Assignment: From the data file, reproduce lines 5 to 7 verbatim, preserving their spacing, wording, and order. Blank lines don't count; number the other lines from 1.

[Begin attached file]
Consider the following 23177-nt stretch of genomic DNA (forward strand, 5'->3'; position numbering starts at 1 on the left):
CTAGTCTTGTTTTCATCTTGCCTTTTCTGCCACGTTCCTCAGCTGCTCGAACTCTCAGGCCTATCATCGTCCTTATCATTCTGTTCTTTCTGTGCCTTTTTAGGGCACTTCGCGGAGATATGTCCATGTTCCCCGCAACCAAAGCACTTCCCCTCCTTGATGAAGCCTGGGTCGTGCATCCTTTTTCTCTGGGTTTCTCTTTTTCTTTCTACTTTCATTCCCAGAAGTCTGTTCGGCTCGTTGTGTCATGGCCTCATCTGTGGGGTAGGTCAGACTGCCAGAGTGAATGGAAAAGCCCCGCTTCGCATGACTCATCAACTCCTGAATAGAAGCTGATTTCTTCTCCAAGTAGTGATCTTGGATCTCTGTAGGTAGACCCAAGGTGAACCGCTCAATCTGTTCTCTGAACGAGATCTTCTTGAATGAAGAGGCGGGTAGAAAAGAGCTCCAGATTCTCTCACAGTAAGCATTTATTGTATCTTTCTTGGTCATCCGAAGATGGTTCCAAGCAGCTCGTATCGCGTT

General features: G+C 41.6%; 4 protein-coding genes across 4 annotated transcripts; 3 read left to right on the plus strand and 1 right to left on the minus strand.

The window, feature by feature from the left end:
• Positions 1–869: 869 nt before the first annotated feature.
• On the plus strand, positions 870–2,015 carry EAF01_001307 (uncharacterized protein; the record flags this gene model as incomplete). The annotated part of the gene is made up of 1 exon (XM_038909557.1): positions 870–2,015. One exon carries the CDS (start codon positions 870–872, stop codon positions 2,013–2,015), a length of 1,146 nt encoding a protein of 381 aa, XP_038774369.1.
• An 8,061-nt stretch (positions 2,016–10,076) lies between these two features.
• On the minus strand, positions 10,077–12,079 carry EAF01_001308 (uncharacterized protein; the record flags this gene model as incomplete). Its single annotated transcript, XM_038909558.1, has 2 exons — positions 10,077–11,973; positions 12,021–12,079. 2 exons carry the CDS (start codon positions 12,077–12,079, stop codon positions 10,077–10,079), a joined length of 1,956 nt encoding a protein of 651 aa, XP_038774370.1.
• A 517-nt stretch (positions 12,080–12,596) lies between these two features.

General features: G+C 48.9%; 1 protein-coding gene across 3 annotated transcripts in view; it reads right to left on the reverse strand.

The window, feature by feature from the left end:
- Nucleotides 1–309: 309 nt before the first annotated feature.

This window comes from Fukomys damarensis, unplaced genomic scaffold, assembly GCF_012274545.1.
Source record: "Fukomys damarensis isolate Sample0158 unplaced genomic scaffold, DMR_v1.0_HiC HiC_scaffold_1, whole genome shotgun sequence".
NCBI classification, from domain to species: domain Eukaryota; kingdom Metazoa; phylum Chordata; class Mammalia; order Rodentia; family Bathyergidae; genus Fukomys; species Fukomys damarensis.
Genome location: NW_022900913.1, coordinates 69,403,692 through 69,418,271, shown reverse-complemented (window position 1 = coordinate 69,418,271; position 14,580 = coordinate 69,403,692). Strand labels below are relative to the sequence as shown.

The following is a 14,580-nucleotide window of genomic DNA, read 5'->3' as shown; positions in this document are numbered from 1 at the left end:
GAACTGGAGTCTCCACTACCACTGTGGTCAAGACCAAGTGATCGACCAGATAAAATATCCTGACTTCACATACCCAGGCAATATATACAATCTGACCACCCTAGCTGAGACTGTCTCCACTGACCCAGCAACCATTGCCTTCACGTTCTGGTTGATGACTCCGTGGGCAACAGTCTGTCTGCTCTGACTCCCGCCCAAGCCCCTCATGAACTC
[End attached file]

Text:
• Positions 1–869: 869 nt before the first annotated feature.
• On the plus strand, positions 870–2,015 carry EAF01_001307 (uncharacterized protein; the record flags this gene model as incomplete). The annotated part of the gene is made up of 1 exon (XM_038909557.1): positions 870–2,015. One exon carries the CDS (start codon positions 870–872, stop codon positions 2,013–2,015), a length of 1,146 nt encoding a protein of 381 aa, XP_038774369.1.
• An 8,061-nt stretch (positions 2,016–10,076) lies between these two features.